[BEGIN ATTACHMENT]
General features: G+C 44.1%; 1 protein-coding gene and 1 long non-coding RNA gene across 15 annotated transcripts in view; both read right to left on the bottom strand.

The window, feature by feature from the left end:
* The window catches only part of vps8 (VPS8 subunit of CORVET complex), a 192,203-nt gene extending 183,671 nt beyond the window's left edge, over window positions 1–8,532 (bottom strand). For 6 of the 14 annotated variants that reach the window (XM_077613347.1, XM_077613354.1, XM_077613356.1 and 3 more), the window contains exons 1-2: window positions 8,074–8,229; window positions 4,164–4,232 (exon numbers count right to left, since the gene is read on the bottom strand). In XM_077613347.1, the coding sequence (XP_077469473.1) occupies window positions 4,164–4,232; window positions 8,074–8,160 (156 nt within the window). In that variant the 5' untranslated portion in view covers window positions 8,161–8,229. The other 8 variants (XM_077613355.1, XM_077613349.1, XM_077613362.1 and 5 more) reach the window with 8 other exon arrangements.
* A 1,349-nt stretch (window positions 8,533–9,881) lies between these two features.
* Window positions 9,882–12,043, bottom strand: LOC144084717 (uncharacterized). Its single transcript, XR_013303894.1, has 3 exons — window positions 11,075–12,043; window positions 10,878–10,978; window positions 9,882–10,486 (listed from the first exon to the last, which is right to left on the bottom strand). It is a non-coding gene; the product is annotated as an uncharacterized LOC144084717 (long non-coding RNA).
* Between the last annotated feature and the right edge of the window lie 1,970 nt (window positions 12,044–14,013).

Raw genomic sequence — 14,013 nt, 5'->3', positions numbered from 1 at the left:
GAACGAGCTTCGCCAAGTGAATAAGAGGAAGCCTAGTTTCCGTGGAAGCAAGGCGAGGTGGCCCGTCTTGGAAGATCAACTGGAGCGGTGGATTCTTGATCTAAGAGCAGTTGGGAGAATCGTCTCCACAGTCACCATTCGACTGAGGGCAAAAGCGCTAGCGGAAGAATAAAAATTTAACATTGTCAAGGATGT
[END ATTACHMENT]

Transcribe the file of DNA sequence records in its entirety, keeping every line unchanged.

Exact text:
General features: G+C 44.1%; 1 protein-coding gene and 1 long non-coding RNA gene across 15 annotated transcripts in view; both read right to left on the bottom strand.

The window, feature by feature from the left end:
* The window catches only part of vps8 (VPS8 subunit of CORVET complex), a 192,203-nt gene extending 183,671 nt beyond the window's left edge, over window positions 1–8,532 (bottom strand). For 6 of the 14 annotated variants that reach the window (XM_077613347.1, XM_077613354.1, XM_077613356.1 and 3 more), the window contains exons 1-2: window positions 8,074–8,229; window positions 4,164–4,232 (exon numbers count right to left, since the gene is read on the bottom strand). In XM_077613347.1, the coding sequence (XP_077469473.1) occupies window positions 4,164–4,232; window positions 8,074–8,160 (156 nt within the window). In that variant the 5' untranslated portion in view covers window positions 8,161–8,229. The other 8 variants (XM_077613355.1, XM_077613349.1, XM_077613362.1 and 5 more) reach the window with 8 other exon arrangements.
* A 1,349-nt stretch (window positions 8,533–9,881) lies between these two features.
* Window positions 9,882–12,043, bottom strand: LOC144084717 (uncharacterized). Its single transcript, XR_013303894.1, has 3 exons — window positions 11,075–12,043; window positions 10,878–10,978; window positions 9,882–10,486 (listed from the first exon to the last, which is right to left on the bottom strand). It is a non-coding gene; the product is annotated as an uncharacterized LOC144084717 (long non-coding RNA).
* Between the last annotated feature and the right edge of the window lie 1,970 nt (window positions 12,044–14,013).

Raw genomic sequence — 14,013 nt, 5'->3', positions numbered from 1 at the left:
GAACGAGCTTCGCCAAGTGAATAAGAGGAAGCCTAGTTTCCGTGGAAGCAAGGCGAGGTGGCCCGTCTTGGAAGATCAACTGGAGCGGTGGATTCTTGATCTAAGAGCAGTTGGGAGAATCGTCTCCACAGTCACCATTCGACTGAGGGCAAAAGCGCTAGCGGAAGAATAAAAATTTAACATTGTCAAGGATGT